Taking blood pressure readings at the ankle, also known as blood pressure in the calf, is done when blood pressure cuffs are a poor fit for the size or shape of both arms and when blood pressure readings cannot be taken on either arm due to swelling, injury, surgery, graft, double mastectomy or amputation. Another need for ankle blood pressure measurement occurs with the possibility of peripheral vascular disease. To test for this condition, the doctor takes blood pressure readings on all four limbs, comparing the higher reading for the legs with the higher reading for the arms.
Things You'll Need
- Blood pressure cuff with gauge
Select a blood pressure cuff of the proper size. The “bladder” of the cuff (the inflatable portion) should cover at least 80 percent of the circumference of the leg.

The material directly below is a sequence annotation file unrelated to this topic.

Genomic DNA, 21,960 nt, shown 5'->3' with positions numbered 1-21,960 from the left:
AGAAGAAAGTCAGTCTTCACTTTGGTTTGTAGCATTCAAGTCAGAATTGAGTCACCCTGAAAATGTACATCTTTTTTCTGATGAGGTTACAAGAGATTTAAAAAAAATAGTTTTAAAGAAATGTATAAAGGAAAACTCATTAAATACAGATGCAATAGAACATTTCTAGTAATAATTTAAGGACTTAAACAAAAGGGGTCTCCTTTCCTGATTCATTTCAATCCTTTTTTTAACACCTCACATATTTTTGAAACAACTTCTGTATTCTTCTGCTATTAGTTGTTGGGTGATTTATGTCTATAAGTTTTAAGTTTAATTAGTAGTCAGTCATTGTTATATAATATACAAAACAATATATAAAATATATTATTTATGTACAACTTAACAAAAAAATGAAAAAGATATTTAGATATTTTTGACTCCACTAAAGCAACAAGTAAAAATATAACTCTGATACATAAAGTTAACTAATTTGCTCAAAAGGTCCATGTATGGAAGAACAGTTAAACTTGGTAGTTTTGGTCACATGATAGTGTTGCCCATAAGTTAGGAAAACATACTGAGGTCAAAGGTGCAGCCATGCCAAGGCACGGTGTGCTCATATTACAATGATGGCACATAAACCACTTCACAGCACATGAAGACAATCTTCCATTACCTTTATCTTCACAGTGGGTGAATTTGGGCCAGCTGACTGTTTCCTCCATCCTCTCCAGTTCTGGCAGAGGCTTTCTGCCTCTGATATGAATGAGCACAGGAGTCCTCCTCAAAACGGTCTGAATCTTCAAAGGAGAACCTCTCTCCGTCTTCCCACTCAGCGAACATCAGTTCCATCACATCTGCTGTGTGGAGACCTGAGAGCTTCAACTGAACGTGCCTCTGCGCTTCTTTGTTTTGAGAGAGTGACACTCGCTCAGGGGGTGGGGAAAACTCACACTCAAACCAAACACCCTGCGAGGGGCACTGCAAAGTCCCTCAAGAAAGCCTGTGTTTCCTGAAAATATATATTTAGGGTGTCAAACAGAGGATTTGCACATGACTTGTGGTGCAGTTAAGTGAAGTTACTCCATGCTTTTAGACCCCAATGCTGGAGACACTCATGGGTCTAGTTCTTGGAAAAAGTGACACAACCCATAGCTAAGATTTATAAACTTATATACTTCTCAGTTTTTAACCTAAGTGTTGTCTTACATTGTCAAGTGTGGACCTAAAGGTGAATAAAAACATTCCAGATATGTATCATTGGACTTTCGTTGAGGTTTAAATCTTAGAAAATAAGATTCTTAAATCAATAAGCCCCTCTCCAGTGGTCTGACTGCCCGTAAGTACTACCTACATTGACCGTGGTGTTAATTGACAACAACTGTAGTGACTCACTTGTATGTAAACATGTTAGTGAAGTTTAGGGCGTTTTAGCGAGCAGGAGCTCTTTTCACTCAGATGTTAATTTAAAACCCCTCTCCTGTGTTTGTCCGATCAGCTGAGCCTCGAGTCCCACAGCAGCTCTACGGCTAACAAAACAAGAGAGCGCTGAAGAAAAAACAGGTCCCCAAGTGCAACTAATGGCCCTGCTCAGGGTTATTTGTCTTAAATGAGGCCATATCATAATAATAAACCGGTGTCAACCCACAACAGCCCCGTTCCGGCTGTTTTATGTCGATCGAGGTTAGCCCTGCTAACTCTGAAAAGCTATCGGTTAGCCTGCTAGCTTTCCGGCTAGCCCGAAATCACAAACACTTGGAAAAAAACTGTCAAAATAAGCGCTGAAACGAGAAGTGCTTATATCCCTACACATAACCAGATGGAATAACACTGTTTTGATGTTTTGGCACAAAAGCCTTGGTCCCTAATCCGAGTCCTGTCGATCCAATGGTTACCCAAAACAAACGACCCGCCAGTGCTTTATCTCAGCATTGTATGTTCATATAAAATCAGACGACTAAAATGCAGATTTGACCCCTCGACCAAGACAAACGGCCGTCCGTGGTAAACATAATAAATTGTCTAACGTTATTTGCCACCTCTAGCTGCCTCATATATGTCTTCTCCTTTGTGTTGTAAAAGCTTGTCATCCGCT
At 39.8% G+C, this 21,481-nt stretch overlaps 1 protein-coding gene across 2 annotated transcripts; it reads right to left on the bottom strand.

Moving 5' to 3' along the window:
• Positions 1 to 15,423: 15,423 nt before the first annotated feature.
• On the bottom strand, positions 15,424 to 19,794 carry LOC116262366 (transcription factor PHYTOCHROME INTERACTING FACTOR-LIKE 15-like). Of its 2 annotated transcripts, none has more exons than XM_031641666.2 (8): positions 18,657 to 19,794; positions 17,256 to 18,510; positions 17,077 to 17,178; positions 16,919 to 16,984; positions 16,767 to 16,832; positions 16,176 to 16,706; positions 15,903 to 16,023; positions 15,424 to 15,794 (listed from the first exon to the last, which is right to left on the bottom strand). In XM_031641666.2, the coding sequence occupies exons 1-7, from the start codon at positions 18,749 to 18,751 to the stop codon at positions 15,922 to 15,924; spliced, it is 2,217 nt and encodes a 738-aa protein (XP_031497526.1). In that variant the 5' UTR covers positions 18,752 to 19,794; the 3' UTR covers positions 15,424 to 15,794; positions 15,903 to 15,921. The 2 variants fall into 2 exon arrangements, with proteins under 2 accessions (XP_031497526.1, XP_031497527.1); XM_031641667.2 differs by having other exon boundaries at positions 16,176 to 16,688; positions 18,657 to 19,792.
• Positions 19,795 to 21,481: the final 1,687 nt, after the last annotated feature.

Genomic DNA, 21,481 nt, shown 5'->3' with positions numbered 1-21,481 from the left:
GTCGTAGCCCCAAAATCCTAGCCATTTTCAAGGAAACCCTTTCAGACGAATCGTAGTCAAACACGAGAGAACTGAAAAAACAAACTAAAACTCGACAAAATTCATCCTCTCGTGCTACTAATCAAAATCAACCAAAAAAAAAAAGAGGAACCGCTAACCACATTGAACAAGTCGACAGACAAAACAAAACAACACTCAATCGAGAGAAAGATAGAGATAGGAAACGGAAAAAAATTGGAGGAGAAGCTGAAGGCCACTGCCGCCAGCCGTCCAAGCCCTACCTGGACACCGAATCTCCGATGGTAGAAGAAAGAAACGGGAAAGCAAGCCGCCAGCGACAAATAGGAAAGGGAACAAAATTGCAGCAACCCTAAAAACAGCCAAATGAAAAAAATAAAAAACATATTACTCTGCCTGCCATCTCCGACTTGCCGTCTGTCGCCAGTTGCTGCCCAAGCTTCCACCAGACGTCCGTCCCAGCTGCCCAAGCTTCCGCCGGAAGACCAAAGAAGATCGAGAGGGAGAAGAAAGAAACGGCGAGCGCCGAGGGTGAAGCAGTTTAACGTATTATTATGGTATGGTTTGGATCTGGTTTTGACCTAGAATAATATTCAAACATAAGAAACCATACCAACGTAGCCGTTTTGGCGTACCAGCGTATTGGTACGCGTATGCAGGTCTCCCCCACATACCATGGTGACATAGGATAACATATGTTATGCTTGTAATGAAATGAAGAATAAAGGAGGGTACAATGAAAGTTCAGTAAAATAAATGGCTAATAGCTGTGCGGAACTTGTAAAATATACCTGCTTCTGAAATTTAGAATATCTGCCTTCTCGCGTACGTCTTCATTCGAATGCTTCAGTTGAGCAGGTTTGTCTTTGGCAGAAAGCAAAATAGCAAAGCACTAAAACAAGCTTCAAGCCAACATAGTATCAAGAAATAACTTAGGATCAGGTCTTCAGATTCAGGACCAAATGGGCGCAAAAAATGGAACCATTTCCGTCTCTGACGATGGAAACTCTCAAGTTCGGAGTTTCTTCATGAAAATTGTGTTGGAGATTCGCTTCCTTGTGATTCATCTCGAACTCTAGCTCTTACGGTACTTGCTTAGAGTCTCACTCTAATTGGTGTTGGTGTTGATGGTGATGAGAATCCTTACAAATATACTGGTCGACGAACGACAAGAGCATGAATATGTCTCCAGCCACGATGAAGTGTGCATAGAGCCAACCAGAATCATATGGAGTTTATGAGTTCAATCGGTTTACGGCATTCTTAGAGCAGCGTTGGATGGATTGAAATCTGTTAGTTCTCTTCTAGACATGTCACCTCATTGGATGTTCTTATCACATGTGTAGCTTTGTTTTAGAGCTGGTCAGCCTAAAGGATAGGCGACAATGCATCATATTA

Position the subject on her back, mention that you will return in 15 minutes and suggest that she relax during that time.
Bend the subject’s leg at the knee, keeping the foot flat.
Close the cuff around the leg, with its lower edge about 1 inch above the protuberances on the inside and outside of the ankle, aligning the artery mark on the cuff above the artery in the ankle between the Achilles tendon and the inner ankle bone. Tighten the valve on the cuff so air won’t escape. Make sure the gauge is in a position to be read easily.
Position the stethoscope ear pieces so they are angled forward in the ears. Feel for the pulse just below the lower edge of the cuff. Place the diaphragm of the stethoscope on this spot. Listen to the pulse.
Squeeze the bulb to inflate the cuff. Continue squeezing until the gauge reads 30 mm of mercury (Hg) above the point at which the pulse could no longer be heard.
Open the blood pressure valve slowly so that pressure falls at a rate of about 2 mm Hg per second.
At the first sound, take a reading—this is the systolic pressure. At the final sound, take another reading—this is the diastolic pressure. Open the valve completely.